A key part of the uncertainty in terrestrial feedbacks on climate change is related to how and to what extent nitrogen (N) availability constrains the stimulation of terrestrial productivity by elevated CO2 (eCO2), and whether or not this constraint will become stronger over time. We explored the ecosystem-scale relationship between responses of plant productivity and N acquisition to eCO2 in free-air CO2 enrichment (FACE) experiments in grassland, cropland and forest ecosystems and found that: (i) in all three ecosystem types, this relationship was positive, linear and strong (r2 = 0.68), but exhibited a negative intercept such that plant N acquisition was decreased by 10% when eCO2 caused neutral or modest changes in productivity. As the ecosystems were markedly N limited, plants with minimal productivity responses to eCO2 likely acquired less N than ambient CO2-grown counterparts because access was decreased, and not because demand was lower. (ii) Plant N concentration was lower under eCO2, and this decrease was independent of the presence or magnitude of eCO2-induced productivity enhancement, refuting the long-held hypothesis that this effect results from growth dilution. (iii) Effects of eCO2 on productivity and N acquisition did not diminish over time, while the typical eCO2-induced decrease in plant N concentration did. Our results suggest that, at the decennial timescale covered by FACE studies, N limitation of eCO2-induced terrestrial productivity enhancement is associated with negative effects of eCO2 on plant N acquisition rather than with growth dilution of plant N or processes leading to progressive N limitation.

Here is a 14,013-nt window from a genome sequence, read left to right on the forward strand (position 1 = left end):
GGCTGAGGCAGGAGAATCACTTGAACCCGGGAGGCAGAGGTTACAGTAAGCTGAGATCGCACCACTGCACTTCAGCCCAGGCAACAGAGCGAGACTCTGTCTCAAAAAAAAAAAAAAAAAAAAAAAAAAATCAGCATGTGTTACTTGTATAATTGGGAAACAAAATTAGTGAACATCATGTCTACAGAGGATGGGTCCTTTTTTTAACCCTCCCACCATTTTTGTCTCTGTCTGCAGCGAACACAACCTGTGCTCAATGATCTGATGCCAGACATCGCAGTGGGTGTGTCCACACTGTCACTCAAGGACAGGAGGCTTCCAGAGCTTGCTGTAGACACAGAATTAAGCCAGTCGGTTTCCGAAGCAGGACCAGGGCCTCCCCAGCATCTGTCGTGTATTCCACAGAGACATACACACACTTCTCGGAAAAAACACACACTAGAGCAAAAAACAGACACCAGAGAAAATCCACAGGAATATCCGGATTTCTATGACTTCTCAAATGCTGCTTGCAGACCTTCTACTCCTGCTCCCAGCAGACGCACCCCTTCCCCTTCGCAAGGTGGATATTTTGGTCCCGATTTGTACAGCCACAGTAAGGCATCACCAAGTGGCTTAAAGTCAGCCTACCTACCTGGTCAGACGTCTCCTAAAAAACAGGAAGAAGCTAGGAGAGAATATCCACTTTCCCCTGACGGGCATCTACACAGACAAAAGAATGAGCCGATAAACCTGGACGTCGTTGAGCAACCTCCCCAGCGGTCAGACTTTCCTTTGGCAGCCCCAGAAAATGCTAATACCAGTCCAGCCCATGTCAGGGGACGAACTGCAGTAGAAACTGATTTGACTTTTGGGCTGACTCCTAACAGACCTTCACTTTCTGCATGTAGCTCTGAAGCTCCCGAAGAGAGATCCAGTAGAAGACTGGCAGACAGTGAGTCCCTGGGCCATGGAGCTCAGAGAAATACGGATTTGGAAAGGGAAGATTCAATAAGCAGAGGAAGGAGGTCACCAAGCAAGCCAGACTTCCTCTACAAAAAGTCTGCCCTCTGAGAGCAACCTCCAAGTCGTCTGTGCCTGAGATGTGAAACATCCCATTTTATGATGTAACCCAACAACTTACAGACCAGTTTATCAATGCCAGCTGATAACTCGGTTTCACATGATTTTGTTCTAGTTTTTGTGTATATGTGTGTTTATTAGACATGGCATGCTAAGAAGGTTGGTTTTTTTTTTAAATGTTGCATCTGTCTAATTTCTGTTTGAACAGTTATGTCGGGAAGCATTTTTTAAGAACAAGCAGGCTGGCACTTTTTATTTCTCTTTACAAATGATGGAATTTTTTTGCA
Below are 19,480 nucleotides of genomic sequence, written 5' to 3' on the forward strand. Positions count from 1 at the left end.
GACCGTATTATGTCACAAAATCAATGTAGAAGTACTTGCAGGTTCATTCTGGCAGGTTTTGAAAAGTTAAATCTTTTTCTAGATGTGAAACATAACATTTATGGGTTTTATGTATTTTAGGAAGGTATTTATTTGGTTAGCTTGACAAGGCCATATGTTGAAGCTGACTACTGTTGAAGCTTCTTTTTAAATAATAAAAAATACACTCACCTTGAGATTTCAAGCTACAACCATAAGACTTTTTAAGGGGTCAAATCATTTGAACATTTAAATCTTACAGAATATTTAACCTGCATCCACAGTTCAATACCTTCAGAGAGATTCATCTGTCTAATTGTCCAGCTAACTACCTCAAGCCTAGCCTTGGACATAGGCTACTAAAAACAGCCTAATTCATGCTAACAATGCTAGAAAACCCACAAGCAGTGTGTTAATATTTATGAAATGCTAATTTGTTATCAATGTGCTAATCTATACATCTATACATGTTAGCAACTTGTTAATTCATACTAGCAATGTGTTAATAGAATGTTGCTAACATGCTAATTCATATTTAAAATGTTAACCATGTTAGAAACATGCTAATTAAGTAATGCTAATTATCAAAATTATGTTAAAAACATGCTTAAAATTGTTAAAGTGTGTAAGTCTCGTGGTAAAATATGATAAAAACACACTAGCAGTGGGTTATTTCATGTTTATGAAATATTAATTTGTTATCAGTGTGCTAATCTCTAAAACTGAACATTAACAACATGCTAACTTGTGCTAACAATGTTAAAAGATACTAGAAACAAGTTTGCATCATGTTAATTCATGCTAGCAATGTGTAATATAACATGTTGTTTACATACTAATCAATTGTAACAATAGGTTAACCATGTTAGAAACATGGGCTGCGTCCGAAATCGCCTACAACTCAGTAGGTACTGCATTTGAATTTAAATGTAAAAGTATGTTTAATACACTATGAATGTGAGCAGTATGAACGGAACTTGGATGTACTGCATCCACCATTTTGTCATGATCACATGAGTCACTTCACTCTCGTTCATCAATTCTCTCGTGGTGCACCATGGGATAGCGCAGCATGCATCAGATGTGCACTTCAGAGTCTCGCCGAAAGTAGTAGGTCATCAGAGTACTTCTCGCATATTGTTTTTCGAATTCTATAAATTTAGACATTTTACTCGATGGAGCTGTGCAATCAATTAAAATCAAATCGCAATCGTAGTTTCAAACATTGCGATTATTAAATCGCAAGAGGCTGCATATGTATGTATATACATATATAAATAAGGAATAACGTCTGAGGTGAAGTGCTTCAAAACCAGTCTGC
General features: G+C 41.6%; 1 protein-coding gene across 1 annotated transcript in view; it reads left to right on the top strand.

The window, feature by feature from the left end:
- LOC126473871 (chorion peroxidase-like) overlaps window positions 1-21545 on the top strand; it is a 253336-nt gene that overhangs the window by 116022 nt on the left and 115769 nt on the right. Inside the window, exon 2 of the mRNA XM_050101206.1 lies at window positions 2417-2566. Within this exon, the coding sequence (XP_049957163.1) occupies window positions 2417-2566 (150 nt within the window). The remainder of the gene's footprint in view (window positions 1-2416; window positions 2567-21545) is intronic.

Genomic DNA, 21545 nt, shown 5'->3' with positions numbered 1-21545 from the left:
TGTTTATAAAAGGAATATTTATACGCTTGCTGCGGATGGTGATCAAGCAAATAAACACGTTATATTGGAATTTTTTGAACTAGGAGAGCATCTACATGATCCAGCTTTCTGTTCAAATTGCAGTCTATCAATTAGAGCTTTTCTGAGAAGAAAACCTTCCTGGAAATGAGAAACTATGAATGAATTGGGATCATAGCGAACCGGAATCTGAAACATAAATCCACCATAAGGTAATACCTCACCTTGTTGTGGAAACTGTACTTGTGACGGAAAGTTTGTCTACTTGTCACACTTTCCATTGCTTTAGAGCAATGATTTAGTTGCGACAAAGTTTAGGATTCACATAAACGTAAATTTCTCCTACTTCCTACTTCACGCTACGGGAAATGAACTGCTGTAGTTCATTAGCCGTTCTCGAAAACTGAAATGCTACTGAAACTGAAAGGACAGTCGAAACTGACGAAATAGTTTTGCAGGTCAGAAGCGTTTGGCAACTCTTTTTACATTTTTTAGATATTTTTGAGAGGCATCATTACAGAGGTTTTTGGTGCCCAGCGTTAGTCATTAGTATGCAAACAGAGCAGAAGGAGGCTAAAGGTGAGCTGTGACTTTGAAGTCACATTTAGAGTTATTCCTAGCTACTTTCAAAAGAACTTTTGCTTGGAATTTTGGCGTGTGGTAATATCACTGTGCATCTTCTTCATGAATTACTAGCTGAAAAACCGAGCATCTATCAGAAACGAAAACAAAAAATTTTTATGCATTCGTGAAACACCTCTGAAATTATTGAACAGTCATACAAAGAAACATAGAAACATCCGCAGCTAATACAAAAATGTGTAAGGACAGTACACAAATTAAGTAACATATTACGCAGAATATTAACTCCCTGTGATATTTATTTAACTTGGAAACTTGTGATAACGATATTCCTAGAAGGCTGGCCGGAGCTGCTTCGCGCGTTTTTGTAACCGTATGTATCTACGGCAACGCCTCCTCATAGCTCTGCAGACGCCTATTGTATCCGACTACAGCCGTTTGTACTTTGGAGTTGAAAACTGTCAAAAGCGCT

- Carbon dioxide
- Growth dilution